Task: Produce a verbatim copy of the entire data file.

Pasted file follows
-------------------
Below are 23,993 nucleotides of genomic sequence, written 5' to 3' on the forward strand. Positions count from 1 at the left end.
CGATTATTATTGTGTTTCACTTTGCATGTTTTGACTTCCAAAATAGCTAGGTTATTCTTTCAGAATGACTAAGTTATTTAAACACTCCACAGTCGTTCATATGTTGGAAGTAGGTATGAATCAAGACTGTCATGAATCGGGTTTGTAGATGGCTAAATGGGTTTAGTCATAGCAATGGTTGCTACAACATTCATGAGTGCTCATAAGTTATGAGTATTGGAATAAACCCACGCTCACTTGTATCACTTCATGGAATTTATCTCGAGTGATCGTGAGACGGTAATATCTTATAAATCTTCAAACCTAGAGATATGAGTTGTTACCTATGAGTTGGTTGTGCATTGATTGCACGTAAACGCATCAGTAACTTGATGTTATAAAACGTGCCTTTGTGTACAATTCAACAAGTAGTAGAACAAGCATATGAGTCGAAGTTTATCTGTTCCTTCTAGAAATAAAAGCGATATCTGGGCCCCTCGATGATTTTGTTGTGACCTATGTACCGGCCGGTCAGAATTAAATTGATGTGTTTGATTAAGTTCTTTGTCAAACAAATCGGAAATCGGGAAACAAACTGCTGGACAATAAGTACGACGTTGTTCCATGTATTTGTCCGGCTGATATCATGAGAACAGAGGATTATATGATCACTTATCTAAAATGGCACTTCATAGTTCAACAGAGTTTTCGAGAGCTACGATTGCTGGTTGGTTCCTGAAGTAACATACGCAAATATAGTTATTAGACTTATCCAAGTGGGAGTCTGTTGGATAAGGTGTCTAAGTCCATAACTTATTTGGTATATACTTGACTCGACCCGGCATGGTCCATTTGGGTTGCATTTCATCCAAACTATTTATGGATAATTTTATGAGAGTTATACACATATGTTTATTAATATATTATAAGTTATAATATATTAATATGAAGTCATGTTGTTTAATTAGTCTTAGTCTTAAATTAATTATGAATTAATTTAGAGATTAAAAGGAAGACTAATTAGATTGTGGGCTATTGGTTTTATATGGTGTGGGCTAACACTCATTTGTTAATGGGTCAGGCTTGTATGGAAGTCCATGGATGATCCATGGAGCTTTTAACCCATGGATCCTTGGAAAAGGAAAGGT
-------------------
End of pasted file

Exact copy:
Below are 23,993 nucleotides of genomic sequence, written 5' to 3' on the forward strand. Positions count from 1 at the left end.
CGATTATTATTGTGTTTCACTTTGCATGTTTTGACTTCCAAAATAGCTAGGTTATTCTTTCAGAATGACTAAGTTATTTAAACACTCCACAGTCGTTCATATGTTGGAAGTAGGTATGAATCAAGACTGTCATGAATCGGGTTTGTAGATGGCTAAATGGGTTTAGTCATAGCAATGGTTGCTACAACATTCATGAGTGCTCATAAGTTATGAGTATTGGAATAAACCCACGCTCACTTGTATCACTTCATGGAATTTATCTCGAGTGATCGTGAGACGGTAATATCTTATAAATCTTCAAACCTAGAGATATGAGTTGTTACCTATGAGTTGGTTGTGCATTGATTGCACGTAAACGCATCAGTAACTTGATGTTATAAAACGTGCCTTTGTGTACAATTCAACAAGTAGTAGAACAAGCATATGAGTCGAAGTTTATCTGTTCCTTCTAGAAATAAAAGCGATATCTGGGCCCCTCGATGATTTTGTTGTGACCTATGTACCGGCCGGTCAGAATTAAATTGATGTGTTTGATTAAGTTCTTTGTCAAACAAATCGGAAATCGGGAAACAAACTGCTGGACAATAAGTACGACGTTGTTCCATGTATTTGTCCGGCTGATATCATGAGAACAGAGGATTATATGATCACTTATCTAAAATGGCACTTCATAGTTCAACAGAGTTTTCGAGAGCTACGATTGCTGGTTGGTTCCTGAAGTAACATACGCAAATATAGTTATTAGACTTATCCAAGTGGGAGTCTGTTGGATAAGGTGTCTAAGTCCATAACTTATTTGGTATATACTTGACTCGACCCGGCATGGTCCATTTGGGTTGCATTTCATCCAAACTATTTATGGATAATTTTATGAGAGTTATACACATATGTTTATTAATATATTATAAGTTATAATATATTAATATGAAGTCATGTTGTTTAATTAGTCTTAGTCTTAAATTAATTATGAATTAATTTAGAGATTAAAAGGAAGACTAATTAGATTGTGGGCTATTGGTTTTATATGGTGTGGGCTAACACTCATTTGTTAATGGGTCAGGCTTGTATGGAAGTCCATGGATGATCCATGGAGCTTTTAACCCATGGATCCTTGGAAAAGGAAAGGT